I hate passing roadkill when I drive.
I can’t help but imagine the animal as a newborn baby.
At some point in time, that rotting carcass on the side of the road was some animal’s baby.
It was the most important thing in the world to its mother.
How sad that it would end up abandoned on the side of the road.
I was in the mall a few days ago, and passed an old man in a wheelchair.
He was alone.
His face had the saddest expression I’ve ever seen. His mouth was drawn down and his eyes had no sense of purpose.
I thought about the day he was born.
A proud mother held her tiny, screaming baby.
She held such hope for him.
What would she think if she could see him now?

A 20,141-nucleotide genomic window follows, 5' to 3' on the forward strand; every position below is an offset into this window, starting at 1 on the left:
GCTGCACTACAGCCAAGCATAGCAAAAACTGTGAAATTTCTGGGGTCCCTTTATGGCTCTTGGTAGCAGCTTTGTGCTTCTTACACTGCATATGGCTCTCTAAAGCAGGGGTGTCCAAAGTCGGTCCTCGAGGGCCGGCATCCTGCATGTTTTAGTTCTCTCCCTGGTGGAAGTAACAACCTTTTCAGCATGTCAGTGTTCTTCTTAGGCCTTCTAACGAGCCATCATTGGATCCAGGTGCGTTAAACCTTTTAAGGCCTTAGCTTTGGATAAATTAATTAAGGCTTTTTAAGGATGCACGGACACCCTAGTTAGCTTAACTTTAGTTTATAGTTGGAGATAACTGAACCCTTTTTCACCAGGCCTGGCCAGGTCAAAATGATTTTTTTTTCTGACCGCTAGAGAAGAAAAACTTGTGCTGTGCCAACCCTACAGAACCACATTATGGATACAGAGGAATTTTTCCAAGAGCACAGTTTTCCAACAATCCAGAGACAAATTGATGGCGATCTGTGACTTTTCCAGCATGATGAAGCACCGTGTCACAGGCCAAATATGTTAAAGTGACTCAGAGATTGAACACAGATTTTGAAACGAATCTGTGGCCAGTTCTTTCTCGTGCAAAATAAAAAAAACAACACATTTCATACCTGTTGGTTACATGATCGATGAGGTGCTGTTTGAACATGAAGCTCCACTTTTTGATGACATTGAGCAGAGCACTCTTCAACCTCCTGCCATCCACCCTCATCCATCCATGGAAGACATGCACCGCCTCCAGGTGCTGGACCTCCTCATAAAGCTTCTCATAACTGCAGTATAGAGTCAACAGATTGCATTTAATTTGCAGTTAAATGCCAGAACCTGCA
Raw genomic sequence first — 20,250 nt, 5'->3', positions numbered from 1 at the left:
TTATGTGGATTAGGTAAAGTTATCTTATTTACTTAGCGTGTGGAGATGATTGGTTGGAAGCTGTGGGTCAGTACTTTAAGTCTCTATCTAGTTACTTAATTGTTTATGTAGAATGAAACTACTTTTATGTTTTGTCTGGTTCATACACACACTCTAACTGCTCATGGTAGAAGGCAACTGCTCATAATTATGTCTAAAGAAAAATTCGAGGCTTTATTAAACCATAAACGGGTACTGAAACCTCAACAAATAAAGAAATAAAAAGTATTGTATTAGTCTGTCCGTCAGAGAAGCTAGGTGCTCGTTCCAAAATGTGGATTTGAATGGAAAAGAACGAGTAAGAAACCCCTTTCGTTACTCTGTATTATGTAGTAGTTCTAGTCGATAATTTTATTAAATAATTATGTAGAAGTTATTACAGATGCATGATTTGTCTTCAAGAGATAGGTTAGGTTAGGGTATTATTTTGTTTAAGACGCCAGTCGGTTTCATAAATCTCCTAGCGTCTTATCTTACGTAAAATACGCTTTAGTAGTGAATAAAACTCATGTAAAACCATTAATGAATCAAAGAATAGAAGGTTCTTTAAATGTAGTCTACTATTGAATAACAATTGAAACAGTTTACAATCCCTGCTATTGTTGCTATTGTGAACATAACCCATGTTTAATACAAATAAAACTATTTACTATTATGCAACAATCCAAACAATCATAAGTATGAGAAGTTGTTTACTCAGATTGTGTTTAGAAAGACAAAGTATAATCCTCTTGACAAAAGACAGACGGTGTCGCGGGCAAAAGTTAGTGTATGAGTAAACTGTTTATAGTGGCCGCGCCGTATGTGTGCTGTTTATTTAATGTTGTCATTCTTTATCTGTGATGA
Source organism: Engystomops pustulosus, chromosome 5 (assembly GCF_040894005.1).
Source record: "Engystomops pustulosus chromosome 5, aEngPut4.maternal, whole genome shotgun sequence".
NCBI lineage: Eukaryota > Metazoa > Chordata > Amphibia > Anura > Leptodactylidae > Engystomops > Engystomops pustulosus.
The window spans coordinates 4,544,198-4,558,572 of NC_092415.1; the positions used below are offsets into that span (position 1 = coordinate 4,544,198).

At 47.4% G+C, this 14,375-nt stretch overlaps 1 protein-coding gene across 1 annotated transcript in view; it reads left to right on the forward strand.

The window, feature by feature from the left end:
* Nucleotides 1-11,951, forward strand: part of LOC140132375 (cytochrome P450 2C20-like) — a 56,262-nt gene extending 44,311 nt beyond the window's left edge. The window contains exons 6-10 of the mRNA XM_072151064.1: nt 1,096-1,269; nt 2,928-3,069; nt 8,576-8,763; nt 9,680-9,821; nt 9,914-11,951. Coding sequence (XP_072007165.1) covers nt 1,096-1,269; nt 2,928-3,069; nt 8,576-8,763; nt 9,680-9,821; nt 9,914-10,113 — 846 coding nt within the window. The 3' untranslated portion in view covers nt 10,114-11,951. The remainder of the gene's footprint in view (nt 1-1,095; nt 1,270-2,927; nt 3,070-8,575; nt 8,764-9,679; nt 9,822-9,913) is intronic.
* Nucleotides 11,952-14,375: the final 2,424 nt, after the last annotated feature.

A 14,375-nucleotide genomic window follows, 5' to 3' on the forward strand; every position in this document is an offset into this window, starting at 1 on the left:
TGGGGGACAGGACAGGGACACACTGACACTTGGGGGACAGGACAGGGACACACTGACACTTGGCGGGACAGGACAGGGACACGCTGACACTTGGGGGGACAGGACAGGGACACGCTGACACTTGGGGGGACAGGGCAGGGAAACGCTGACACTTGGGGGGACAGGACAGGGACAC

If she had known the tragedy to befall her son, would that day still hold such hope?
How many of us would bring a child into the world, knowing how much that child will suffer?
Why is tragedy such a part of the human condition?
Short is the path between hope and dispair.
One of the people I respect most in this world gave me a very useful compliment.
He said I am aware of my insignificance.
One day I will be buried in a grave somewhere.
Abandoned, save for a stone marker.
My day-to-day actions seem to have little impact on that end.
Yet, I can argue that my day-to-day actions have everything to do with that end.
Perhaps we should not be measured by our greatest accomplishments, but by the most mundane of our day-to-day activities. Those are what constitute most of our being.
© November 14, 2006